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Things I use.


ThinkPad T480

My laptop and only computer. I love it. It works very well with OpenBSD and has more than enough power for my modest needs.

Here is my dmesg (OpenBSD 7.1).

CHERRY KW 9200 MINI keyboard
A beautiful compact 75% layout keyboard.
Leuchtturm1917 Classic A5 Hardcover Dotted notebook & Staedtler pigment liner 0.3
For journaling. As Leuchtturm1917 put it: “Writing by hand is thinking on paper.”


In general, I prefer tools which are leightweight and fast and do one thing well. If I have to choose between two tools for a job, I will opt for the one which is more lightweight, has fewer dependencies, or which (being an OpenBSD user, see below) is part of OpenBSD base.


After having used various Linux distributions for many years, I feel like I have finally found my (close to) perfect operating system. It is small, clean and simple, and perfectly suits my needs. It just feels right.

More information on OpenBSD can be found on my OpenBSD page.

Tools in /usr/bin
So many tasks can be handled by the tools in /usr/bin, like grep(1), cal(1), less(1), find(1), sed(1), or tmux(1) (see below) – to name just a few – that often there is no need for any other tools.

I was a Vim user for many years, but recently Vim started to feel too bloated to me. Therefore, I switched to nvi and never looked back since then. It turns out that many features I once thought were indispensable are in fact very easy to live without. For instance, read this if you think you can't do without syntax highlighting (as I did), and this if you think it is a drawback that (n)vi lacks all the features Vim has to offer (read it even if you don't). The only thing I really miss is Unicode support, which is why I have to revert to nvi-iconv instead of being able to use the default version, vi(1), from OpenBSD base.

More information on the vi editor can be found on my vi page.

I have used many different window managers in the past, most recently xmonad, which I was quite fond of (not the least because it is written in Haskell). cwm(1) is part of OpenBSD base, and I didn't even know it before I switched to OpenBSD. Finally a window manager which is simple, minimalistic, effective and unobtrusive.
While Firefox is big and somewhat bloated, it works well and is not from Google.
Small tool which hides the mouse pointer from the screen when it has not moved for a given time – simple and convenient.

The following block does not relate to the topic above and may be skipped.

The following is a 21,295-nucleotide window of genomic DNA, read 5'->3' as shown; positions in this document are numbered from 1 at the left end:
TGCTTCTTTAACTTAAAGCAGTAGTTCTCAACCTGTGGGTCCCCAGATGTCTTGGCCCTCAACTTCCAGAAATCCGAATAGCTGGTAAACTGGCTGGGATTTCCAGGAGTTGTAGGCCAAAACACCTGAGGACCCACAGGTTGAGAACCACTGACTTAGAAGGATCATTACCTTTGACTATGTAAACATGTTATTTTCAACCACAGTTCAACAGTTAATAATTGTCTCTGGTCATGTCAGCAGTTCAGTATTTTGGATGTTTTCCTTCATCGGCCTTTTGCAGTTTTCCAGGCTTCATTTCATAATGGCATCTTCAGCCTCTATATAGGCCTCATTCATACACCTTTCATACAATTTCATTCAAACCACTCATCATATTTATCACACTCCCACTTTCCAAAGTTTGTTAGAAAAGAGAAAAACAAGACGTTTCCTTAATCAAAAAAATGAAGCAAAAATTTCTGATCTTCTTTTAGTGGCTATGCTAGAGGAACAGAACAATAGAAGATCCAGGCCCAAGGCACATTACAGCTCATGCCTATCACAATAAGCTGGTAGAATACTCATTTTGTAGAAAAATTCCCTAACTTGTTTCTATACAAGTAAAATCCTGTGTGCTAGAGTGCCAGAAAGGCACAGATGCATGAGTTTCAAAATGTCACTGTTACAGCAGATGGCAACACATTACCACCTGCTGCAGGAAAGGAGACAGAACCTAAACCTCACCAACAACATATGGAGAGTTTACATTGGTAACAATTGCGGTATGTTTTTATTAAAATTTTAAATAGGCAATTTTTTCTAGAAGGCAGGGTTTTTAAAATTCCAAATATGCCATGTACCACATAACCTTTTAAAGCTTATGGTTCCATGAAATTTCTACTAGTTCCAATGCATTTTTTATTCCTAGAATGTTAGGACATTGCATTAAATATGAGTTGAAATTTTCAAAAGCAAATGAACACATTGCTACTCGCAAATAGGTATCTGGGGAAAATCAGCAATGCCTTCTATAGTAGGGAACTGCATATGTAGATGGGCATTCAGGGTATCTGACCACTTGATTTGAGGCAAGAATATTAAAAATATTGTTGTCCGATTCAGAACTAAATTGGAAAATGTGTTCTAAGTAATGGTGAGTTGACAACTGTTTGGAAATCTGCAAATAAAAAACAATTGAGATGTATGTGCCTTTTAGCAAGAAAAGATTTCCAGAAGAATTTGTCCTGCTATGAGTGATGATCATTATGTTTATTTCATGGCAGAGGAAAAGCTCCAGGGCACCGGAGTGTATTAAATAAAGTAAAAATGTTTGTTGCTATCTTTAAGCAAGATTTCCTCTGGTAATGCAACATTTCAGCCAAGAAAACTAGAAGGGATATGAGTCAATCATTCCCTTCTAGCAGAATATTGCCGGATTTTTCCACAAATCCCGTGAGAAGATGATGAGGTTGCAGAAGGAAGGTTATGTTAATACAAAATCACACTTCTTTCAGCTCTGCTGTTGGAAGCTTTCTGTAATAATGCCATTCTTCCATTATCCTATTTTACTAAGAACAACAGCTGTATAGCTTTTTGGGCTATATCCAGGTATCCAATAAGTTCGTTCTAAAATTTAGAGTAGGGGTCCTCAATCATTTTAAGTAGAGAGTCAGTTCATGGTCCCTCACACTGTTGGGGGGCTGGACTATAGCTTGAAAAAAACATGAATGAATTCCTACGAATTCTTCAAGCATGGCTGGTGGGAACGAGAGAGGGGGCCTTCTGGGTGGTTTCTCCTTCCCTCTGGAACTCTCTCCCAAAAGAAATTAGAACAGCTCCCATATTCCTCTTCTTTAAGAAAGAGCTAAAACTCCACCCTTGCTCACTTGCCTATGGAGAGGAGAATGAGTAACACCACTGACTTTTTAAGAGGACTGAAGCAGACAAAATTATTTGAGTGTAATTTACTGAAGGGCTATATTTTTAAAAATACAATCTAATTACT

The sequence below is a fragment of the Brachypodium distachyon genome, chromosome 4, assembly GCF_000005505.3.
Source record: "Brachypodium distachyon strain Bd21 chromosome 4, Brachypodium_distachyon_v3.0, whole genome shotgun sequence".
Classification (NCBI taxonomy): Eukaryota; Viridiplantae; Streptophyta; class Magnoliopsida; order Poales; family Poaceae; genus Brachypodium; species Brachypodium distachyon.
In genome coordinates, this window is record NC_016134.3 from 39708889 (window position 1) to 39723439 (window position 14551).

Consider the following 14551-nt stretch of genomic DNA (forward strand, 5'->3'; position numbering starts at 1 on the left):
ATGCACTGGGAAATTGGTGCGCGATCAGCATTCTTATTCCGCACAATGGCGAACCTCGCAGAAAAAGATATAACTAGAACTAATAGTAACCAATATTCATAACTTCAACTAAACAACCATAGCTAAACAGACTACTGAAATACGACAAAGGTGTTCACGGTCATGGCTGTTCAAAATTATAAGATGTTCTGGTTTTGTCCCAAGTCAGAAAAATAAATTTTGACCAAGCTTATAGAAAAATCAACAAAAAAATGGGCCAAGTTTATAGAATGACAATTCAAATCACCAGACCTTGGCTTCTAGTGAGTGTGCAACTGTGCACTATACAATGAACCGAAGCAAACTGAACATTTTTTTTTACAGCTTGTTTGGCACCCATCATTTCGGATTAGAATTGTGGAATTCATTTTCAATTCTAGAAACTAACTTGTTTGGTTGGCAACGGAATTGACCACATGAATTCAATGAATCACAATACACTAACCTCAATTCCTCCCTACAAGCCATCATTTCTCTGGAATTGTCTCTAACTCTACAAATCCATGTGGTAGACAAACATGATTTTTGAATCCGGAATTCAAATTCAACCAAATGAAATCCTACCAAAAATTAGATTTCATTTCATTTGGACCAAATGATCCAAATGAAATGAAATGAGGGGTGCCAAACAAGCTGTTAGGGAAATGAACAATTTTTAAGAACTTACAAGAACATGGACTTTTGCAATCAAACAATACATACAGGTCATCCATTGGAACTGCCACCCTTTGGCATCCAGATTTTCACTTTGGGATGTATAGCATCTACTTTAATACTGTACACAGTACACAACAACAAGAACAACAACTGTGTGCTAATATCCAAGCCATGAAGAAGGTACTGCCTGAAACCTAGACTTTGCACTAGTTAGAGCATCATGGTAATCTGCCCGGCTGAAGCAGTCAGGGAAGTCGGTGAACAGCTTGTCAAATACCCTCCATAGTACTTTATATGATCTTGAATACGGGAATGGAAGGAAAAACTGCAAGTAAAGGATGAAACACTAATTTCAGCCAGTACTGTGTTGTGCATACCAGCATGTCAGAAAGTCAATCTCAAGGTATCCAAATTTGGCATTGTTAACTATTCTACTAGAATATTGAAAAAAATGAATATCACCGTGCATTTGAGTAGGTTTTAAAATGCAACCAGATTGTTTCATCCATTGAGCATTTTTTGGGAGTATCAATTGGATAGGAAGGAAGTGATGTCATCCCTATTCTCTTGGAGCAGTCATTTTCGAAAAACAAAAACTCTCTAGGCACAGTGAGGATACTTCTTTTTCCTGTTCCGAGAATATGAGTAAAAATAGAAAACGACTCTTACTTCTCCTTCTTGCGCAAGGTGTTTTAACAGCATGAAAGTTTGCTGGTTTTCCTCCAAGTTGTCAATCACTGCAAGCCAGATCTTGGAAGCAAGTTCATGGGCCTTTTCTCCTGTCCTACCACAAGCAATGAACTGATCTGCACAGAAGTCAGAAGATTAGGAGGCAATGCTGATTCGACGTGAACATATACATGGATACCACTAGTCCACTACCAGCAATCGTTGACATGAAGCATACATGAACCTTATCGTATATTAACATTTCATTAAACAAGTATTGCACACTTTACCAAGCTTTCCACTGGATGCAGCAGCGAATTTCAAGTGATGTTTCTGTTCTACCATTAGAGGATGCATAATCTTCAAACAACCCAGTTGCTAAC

I spend a lot of time in the terminal, and OpenBSD's default shell ksh(1) delivers everything I need. Part of OpenBSD base.
Since I spend a lot of time in the terminal, a terminal multiplexer is a must, and tmux(1) is the obvious choice. Part of OpenBSD base.
A fast and lightweight viewer for PDF files with vi-like keybindigs.
A fast and lightweight image viewer.
I rarely need a media player, but if I do, I will use FFplay from the FFmpeg multimedia framework.
Anki is an application for memorizing things like words of a foreign language. It employs the spaced repetition method for optimizing memorization. It has a ton of dependencies, and I would certainly prefer a command-line tool, but Anki seems to be the best choice available.
sct is a small tool which sets the color temperature of the screen. This makes it possible to have warmer screen colors at night, when the surroundings are dark. It is similar in functionality to f.lux and Redshift, but much smaller and with much less dependencies. Created, somehow fittingly, by OpenBSD developer Ted Unangst.

Ledger is a double-entry accounting system for the command line. I use it mostly for tracking larger transactions.

See also

Asciidoctor is a very fast text processor for the AsciiDoc markup language written in Ruby. It has great documentation and can directly generate PDF as output. I haven't used traditional text processors in a long time, mainly for two reasons: First, there is no separation of form and content whatsoever, which implies that content written in some text processor is always bound inextricably to the text processor itself. And second, they are much too complex and bloated for my taste, and in almost every case employ a GUI. Having used LaTeX a lot during my studies of physics – doubtless the best markup language and typesetting system for mathematical documentation –, it was also my first choice for creating other forms of documentation (like letters) for a long time. LaTeX is not really lighweight though, and while it is practically indispensible for creating mathematical and physical documentation, it is overkill for my typical purposes these days. Therefore, I have come to use AsciiDoc in most situations, which involves little markup at all.


OpenBSD Amsterdam
I couldn't be more happy to have this site hosted on an OpenBSD VM hosted on an OpenBSD server from OpenBSD Amsterdam. They donate a fraction of each booked VM to the OpenBSD Foundation, which is definitely worth supporting.
Domain name registrar with a very special appearance, which I cannot help but like somehow – indeed “an oddly satisfying experience”.
Let's Encrypt
Non-profit certificate authority providing free TLS certificates, thereby helping to make the web a safer place.
Very security and privacy focused email provider. While it is not free like so many other email providers, I am more than happy to pay for their service, knowing that they respect my privacy and data – after all, if you're not paying for the product, you are the product.

Ecosia is an ecologial search engine. It uses the income generated by searches for planting trees all over the world. Besides, it is very privacy-focused. Another step away from Google.

For a more elaborate rationale for using Ecosia, see Switching your search engine by Seth Godin.